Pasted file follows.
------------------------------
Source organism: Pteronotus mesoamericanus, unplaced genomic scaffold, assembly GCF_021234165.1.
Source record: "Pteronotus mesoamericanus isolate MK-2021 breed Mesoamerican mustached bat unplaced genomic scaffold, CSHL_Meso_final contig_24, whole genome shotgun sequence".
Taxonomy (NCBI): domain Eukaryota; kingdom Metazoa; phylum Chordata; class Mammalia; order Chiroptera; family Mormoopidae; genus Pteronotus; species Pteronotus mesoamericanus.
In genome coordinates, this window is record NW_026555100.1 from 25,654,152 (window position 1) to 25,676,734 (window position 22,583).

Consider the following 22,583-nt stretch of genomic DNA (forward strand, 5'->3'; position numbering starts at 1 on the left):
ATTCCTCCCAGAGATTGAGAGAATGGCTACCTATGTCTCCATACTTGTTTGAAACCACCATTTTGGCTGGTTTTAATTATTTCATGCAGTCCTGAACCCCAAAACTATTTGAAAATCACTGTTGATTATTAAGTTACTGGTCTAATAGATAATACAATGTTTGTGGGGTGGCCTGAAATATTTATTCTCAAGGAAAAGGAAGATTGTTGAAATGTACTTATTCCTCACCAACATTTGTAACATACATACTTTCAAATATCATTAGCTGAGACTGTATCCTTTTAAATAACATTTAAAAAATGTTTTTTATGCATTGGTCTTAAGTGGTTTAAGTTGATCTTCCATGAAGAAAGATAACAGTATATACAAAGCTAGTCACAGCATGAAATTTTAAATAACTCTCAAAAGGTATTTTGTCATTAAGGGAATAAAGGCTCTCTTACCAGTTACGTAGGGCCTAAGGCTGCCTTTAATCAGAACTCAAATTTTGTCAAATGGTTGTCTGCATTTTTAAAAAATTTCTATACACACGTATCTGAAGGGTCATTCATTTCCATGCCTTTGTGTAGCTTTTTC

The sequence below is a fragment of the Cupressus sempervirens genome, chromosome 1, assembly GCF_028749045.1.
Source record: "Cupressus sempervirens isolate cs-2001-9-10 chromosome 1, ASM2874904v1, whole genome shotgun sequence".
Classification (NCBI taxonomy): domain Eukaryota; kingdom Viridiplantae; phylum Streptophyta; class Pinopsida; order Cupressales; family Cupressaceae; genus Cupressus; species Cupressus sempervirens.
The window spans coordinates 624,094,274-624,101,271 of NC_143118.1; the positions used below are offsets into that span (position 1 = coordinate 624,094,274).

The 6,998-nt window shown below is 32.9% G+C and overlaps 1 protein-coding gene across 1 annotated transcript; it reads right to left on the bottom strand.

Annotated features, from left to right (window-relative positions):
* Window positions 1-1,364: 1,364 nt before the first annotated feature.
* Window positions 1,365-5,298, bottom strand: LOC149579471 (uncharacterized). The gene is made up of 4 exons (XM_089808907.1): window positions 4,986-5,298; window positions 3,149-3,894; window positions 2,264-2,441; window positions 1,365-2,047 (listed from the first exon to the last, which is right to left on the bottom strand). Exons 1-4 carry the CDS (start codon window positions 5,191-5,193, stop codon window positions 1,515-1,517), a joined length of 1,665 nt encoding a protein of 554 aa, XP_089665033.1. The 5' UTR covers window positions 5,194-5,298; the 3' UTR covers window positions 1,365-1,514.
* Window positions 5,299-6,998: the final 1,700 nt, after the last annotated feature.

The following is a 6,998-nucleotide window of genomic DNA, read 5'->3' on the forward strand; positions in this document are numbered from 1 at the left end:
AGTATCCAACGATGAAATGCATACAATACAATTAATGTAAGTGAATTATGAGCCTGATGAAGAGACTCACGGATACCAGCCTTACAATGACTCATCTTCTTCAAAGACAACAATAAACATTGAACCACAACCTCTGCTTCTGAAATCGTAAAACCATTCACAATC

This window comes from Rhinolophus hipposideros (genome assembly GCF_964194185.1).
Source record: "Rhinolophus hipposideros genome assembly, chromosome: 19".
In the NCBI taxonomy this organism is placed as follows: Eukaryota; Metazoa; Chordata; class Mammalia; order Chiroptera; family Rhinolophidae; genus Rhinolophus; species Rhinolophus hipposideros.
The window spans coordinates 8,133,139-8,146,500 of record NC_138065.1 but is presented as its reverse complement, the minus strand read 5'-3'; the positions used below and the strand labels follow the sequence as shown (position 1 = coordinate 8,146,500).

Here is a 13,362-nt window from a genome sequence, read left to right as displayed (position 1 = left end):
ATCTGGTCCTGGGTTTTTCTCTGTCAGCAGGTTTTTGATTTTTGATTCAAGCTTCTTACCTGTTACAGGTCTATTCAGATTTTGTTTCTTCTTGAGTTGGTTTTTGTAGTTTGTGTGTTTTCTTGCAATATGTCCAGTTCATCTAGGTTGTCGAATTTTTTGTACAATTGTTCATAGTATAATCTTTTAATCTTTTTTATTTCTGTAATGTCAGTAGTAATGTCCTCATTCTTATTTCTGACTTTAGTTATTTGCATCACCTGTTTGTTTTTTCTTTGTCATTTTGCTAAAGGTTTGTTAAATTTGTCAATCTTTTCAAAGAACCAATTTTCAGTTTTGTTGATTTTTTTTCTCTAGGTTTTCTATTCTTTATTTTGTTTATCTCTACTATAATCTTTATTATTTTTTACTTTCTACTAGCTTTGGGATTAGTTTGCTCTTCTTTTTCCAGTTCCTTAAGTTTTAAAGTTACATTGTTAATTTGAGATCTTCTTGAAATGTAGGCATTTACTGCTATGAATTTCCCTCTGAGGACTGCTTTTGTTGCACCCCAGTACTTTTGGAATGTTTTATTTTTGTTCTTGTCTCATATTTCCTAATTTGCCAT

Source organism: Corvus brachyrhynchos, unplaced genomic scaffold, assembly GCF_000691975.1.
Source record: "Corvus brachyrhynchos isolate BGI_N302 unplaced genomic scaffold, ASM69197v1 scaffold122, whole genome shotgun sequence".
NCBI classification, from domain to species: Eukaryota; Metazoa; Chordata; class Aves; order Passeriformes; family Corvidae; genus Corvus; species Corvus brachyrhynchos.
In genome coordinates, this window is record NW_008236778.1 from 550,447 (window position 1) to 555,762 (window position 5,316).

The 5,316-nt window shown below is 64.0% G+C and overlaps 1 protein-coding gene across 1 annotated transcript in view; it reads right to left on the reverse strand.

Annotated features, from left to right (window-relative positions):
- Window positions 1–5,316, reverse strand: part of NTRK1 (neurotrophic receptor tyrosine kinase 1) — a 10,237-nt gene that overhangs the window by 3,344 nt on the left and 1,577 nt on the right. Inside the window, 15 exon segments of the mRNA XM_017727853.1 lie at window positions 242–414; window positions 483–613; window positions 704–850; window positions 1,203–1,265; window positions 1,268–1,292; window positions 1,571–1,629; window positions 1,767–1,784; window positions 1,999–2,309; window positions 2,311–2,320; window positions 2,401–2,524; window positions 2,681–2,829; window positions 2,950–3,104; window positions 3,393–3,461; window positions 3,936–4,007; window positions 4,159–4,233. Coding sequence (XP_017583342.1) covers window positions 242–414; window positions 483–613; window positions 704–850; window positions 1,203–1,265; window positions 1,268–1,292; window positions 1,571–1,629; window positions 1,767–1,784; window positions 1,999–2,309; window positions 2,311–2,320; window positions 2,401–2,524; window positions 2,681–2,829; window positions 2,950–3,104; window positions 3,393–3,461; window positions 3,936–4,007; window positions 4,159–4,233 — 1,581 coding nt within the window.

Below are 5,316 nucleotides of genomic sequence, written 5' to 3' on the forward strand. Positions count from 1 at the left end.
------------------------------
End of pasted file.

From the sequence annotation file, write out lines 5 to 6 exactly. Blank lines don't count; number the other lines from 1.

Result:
Consider the following 22,583-nt stretch of genomic DNA (forward strand, 5'->3'; position numbering starts at 1 on the left):
ATTCCTCCCAGAGATTGAGAGAATGGCTACCTATGTCTCCATACTTGTTTGAAACCACCATTTTGGCTGGTTTTAATTATTTCATGCAGTCCTGAACCCCAAAACTATTTGAAAATCACTGTTGATTATTAAGTTACTGGTCTAATAGATAATACAATGTTTGTGGGGTGGCCTGAAATATTTATTCTCAAGGAAAAGGAAGATTGTTGAAATGTACTTATTCCTCACCAACATTTGTAACATACATACTTTCAAATATCATTAGCTGAGACTGTATCCTTTTAAATAACATTTAAAAAATGTTTTTTATGCATTGGTCTTAAGTGGTTTAAGTTGATCTTCCATGAAGAAAGATAACAGTATATACAAAGCTAGTCACAGCATGAAATTTTAAATAACTCTCAAAAGGTATTTTGTCATTAAGGGAATAAAGGCTCTCTTACCAGTTACGTAGGGCCTAAGGCTGCCTTTAATCAGAACTCAAATTTTGTCAAATGGTTGTCTGCATTTTTAAAAAATTTCTATACACACGTATCTGAAGGGTCATTCATTTCCATGCCTTTGTGTAGCTTTTTC